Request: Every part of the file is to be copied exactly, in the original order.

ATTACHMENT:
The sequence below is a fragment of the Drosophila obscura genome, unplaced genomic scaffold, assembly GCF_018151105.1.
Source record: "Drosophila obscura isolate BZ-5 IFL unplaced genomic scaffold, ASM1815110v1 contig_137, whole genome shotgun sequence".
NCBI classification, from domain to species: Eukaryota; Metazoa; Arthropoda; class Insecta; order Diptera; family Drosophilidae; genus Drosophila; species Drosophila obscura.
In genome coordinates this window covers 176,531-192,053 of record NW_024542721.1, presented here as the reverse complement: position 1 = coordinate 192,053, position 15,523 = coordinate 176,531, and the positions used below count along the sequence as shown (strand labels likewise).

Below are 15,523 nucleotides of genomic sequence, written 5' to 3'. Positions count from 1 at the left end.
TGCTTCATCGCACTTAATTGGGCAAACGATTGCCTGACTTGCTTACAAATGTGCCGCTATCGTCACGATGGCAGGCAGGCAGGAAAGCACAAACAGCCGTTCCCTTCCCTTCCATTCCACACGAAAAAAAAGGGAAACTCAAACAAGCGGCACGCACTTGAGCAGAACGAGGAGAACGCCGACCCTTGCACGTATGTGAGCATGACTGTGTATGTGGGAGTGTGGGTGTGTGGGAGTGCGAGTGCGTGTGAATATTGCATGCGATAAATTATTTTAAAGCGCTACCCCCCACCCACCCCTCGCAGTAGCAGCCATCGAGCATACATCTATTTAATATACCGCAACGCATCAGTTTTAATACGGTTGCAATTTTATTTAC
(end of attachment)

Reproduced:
The sequence below is a fragment of the Drosophila obscura genome, unplaced genomic scaffold, assembly GCF_018151105.1.
Source record: "Drosophila obscura isolate BZ-5 IFL unplaced genomic scaffold, ASM1815110v1 contig_137, whole genome shotgun sequence".
NCBI classification, from domain to species: Eukaryota; Metazoa; Arthropoda; class Insecta; order Diptera; family Drosophilidae; genus Drosophila; species Drosophila obscura.
In genome coordinates this window covers 176,531-192,053 of record NW_024542721.1, presented here as the reverse complement: position 1 = coordinate 192,053, position 15,523 = coordinate 176,531, and the positions used below count along the sequence as shown (strand labels likewise).

Below are 15,523 nucleotides of genomic sequence, written 5' to 3'. Positions count from 1 at the left end.
TGCTTCATCGCACTTAATTGGGCAAACGATTGCCTGACTTGCTTACAAATGTGCCGCTATCGTCACGATGGCAGGCAGGCAGGAAAGCACAAACAGCCGTTCCCTTCCCTTCCATTCCACACGAAAAAAAAGGGAAACTCAAACAAGCGGCACGCACTTGAGCAGAACGAGGAGAACGCCGACCCTTGCACGTATGTGAGCATGACTGTGTATGTGGGAGTGTGGGTGTGTGGGAGTGCGAGTGCGTGTGAATATTGCATGCGATAAATTATTTTAAAGCGCTACCCCCCACCCACCCCTCGCAGTAGCAGCCATCGAGCATACATCTATTTAATATACCGCAACGCATCAGTTTTAATACGGTTGCAATTTTATTTAC